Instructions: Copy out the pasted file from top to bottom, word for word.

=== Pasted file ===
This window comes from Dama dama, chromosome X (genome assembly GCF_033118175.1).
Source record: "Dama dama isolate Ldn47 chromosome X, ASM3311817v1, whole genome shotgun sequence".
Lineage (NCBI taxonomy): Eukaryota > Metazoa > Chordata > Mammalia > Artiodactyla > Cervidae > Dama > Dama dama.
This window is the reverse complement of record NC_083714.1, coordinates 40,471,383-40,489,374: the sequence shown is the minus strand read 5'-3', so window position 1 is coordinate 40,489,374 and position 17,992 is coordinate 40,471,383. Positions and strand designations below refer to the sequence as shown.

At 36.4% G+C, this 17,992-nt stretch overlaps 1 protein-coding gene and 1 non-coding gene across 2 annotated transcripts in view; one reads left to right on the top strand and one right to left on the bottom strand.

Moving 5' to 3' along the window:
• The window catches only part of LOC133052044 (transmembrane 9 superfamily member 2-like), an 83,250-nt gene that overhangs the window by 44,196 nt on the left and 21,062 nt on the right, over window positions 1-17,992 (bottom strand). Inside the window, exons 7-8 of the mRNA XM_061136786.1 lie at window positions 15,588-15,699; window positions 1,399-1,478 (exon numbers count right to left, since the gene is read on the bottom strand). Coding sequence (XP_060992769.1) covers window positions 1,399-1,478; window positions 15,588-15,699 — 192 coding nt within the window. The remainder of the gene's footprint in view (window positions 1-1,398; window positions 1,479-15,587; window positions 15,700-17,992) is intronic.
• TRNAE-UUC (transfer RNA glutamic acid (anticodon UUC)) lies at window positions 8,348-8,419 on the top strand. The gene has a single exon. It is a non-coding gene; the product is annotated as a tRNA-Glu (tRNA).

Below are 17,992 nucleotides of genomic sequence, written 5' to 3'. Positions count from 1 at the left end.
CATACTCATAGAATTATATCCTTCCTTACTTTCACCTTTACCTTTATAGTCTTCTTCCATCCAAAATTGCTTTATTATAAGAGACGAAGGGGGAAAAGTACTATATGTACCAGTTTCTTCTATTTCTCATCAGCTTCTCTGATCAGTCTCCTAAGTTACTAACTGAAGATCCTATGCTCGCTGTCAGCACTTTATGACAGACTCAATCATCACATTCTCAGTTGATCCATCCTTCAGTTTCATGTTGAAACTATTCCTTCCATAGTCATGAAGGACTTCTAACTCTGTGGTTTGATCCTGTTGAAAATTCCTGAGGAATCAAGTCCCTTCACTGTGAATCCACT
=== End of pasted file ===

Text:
This window comes from Dama dama, chromosome X (genome assembly GCF_033118175.1).
Source record: "Dama dama isolate Ldn47 chromosome X, ASM3311817v1, whole genome shotgun sequence".
Lineage (NCBI taxonomy): Eukaryota > Metazoa > Chordata > Mammalia > Artiodactyla > Cervidae > Dama > Dama dama.
This window is the reverse complement of record NC_083714.1, coordinates 40,471,383-40,489,374: the sequence shown is the minus strand read 5'-3', so window position 1 is coordinate 40,489,374 and position 17,992 is coordinate 40,471,383. Positions and strand designations below refer to the sequence as shown.

At 36.4% G+C, this 17,992-nt stretch overlaps 1 protein-coding gene and 1 non-coding gene across 2 annotated transcripts in view; one reads left to right on the top strand and one right to left on the bottom strand.

Moving 5' to 3' along the window:
• The window catches only part of LOC133052044 (transmembrane 9 superfamily member 2-like), an 83,250-nt gene that overhangs the window by 44,196 nt on the left and 21,062 nt on the right, over window positions 1-17,992 (bottom strand). Inside the window, exons 7-8 of the mRNA XM_061136786.1 lie at window positions 15,588-15,699; window positions 1,399-1,478 (exon numbers count right to left, since the gene is read on the bottom strand). Coding sequence (XP_060992769.1) covers window positions 1,399-1,478; window positions 15,588-15,699 — 192 coding nt within the window. The remainder of the gene's footprint in view (window positions 1-1,398; window positions 1,479-15,587; window positions 15,700-17,992) is intronic.
• TRNAE-UUC (transfer RNA glutamic acid (anticodon UUC)) lies at window positions 8,348-8,419 on the top strand. The gene has a single exon. It is a non-coding gene; the product is annotated as a tRNA-Glu (tRNA).

Below are 17,992 nucleotides of genomic sequence, written 5' to 3'. Positions count from 1 at the left end.
CATACTCATAGAATTATATCCTTCCTTACTTTCACCTTTACCTTTATAGTCTTCTTCCATCCAAAATTGCTTTATTATAAGAGACGAAGGGGGAAAAGTACTATATGTACCAGTTTCTTCTATTTCTCATCAGCTTCTCTGATCAGTCTCCTAAGTTACTAACTGAAGATCCTATGCTCGCTGTCAGCACTTTATGACAGACTCAATCATCACATTCTCAGTTGATCCATCCTTCAGTTTCATGTTGAAACTATTCCTTCCATAGTCATGAAGGACTTCTAACTCTGTGGTTTGATCCTGTTGAAAATTCCTGAGGAATCAAGTCCCTTCACTGTGAATCCACT